Amputee swaps motorbikes for golf clubs following accident

Scott Richardson in action at the South Africa Disabled Open in 2012, and pictured in his garden below
Scott Richardson in action at the South Africa Disabled Open in 2012, and pictured in his garden below
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An amputee golfer has successfully swapped motorbikes for clubs after a tragic accident nearly cost him his life.

Scott Richardson, 42, of Bishopstone Road, Stone, was always an avid motorcycle racer until in his 10th race at the famous Isle of Man TT in 2000 he lost grip on the track and crashed into a barrier at 100mph.

Amputee golfer Scott Richardson, from Stone

Amputee golfer Scott Richardson, from Stone

He said: “I don’t really remember anything about it. I woke up four days later without my leg and thought ‘this is big, I’m lucky to be alive. This is part two of my life.’”

The father-of-two’s fortunate escape got even luckier two weeks later when he was ready to be flown to a hospital back home. Transferred to an isolation ward Mr Richardson was due to board a light aircraft ambulance flight until he was informed his seat had been assigned to another patient.

That patient and his wife never made it home as the pilot on board the air ambulance suffered a heart attack crashing into the River Mersey,

Mr Richardson added: “I’m lucky to be alive, I was so lucky not to be involved in the plane crash. Five guys from that race came home in coffins.

“I think I’ve used up most of my nine lives.”

After spending two years in a wheelchair Mr Richardson returned to the race, so he could ‘lay the ghost to the rest’ and finished 14th out of 75 competitors.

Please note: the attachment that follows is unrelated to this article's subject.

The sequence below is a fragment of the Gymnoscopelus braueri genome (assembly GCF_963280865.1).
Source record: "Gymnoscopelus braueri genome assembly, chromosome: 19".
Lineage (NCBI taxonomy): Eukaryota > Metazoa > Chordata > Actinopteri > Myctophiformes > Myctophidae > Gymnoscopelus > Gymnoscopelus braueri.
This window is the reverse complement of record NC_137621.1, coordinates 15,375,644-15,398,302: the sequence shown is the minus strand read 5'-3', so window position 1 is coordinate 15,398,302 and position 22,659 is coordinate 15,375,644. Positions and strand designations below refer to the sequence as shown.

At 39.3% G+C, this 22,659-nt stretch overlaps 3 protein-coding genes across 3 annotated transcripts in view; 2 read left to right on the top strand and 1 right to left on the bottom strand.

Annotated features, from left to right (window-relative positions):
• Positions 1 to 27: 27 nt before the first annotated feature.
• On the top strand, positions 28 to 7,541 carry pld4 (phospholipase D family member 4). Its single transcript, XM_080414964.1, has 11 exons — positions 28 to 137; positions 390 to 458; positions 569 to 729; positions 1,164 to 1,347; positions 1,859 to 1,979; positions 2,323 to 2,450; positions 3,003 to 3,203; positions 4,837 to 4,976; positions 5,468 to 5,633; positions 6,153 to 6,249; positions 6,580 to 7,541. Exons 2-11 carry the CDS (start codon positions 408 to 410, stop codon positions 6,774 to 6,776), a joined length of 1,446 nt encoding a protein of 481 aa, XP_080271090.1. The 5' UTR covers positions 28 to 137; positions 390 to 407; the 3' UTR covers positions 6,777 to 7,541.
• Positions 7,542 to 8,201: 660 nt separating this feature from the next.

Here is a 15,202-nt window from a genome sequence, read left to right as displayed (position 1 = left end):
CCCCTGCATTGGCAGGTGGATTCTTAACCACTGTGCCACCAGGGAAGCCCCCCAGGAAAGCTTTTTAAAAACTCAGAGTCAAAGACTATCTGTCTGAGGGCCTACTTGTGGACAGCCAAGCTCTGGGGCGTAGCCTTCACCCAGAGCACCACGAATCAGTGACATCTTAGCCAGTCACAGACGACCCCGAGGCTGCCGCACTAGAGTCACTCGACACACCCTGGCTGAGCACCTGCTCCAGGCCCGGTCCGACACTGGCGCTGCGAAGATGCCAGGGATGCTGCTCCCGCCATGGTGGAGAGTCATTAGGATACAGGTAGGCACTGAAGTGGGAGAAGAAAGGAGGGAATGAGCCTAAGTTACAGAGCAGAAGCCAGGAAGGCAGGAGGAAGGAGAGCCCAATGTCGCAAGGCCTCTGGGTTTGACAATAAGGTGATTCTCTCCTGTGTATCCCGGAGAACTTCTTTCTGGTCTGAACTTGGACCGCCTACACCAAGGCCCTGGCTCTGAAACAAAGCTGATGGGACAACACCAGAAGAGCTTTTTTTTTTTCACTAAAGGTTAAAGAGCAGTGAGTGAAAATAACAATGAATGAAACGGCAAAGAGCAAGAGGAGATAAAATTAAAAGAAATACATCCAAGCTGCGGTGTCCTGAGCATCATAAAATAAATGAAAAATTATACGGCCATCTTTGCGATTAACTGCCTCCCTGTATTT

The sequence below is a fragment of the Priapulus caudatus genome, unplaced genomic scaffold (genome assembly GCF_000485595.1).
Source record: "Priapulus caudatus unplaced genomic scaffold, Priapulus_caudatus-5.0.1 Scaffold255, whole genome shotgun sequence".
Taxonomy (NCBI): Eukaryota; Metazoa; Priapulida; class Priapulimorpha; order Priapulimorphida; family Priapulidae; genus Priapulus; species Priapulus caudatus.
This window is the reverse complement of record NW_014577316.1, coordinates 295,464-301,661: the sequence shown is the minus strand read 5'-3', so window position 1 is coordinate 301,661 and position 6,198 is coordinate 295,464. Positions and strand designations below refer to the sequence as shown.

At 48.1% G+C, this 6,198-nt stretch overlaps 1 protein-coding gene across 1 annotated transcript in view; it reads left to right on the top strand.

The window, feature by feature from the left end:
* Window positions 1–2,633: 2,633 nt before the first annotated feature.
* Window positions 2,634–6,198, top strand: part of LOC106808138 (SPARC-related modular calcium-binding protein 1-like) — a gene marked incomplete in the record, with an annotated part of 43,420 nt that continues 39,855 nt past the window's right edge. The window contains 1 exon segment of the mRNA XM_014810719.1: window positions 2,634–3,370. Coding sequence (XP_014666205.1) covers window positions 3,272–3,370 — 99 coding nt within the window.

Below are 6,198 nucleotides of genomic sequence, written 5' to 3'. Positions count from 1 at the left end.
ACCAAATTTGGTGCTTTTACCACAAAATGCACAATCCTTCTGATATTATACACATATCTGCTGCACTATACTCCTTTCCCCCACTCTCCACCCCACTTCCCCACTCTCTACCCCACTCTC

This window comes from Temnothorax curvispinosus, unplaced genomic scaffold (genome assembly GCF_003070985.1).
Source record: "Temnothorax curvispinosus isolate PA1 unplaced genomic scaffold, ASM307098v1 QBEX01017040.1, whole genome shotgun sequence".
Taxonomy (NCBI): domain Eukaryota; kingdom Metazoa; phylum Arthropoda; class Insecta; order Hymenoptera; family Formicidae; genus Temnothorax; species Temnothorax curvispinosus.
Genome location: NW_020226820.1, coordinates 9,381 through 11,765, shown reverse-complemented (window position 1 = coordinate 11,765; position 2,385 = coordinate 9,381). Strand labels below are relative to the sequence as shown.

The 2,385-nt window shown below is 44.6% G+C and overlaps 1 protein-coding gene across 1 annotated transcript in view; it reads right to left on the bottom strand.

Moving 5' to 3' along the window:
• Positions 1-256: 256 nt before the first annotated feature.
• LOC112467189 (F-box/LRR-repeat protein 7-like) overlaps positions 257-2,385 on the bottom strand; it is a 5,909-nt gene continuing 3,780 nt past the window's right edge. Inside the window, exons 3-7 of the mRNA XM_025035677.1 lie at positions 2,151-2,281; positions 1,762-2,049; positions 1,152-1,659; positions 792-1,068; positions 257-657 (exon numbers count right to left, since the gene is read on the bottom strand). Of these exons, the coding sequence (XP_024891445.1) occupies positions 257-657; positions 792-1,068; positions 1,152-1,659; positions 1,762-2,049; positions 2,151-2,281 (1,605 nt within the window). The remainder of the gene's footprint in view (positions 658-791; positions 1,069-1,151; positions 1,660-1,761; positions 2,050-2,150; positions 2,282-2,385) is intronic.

But now, much to the relief of his family, he has taken up golf to such a successful extent he is defeating able bodied competitors.

He also works testing out prosthetic equipment for Chesham based Pace Rehabilitation and has benefited from using a torsion adaptor which allows more generous rotation on his leg aiding his golf swing.

Pace supports a variety of people including injured soldiers who are at a low ebb in their life having lost a limb.

Having already won the Disabled British Open in Surrey last year and competed in South Africa’s Disabled Golf Open Mr Richardson’s focus is now on winning the men’s singles final at Luton’s Stockwood Park Golf Centre next month.

He added: “It’s a different mindset and I’m absolutely loving the challenge. I deliberately play in shorts if I can because it spooks out guys and because they think, ‘I will go easy on him’.”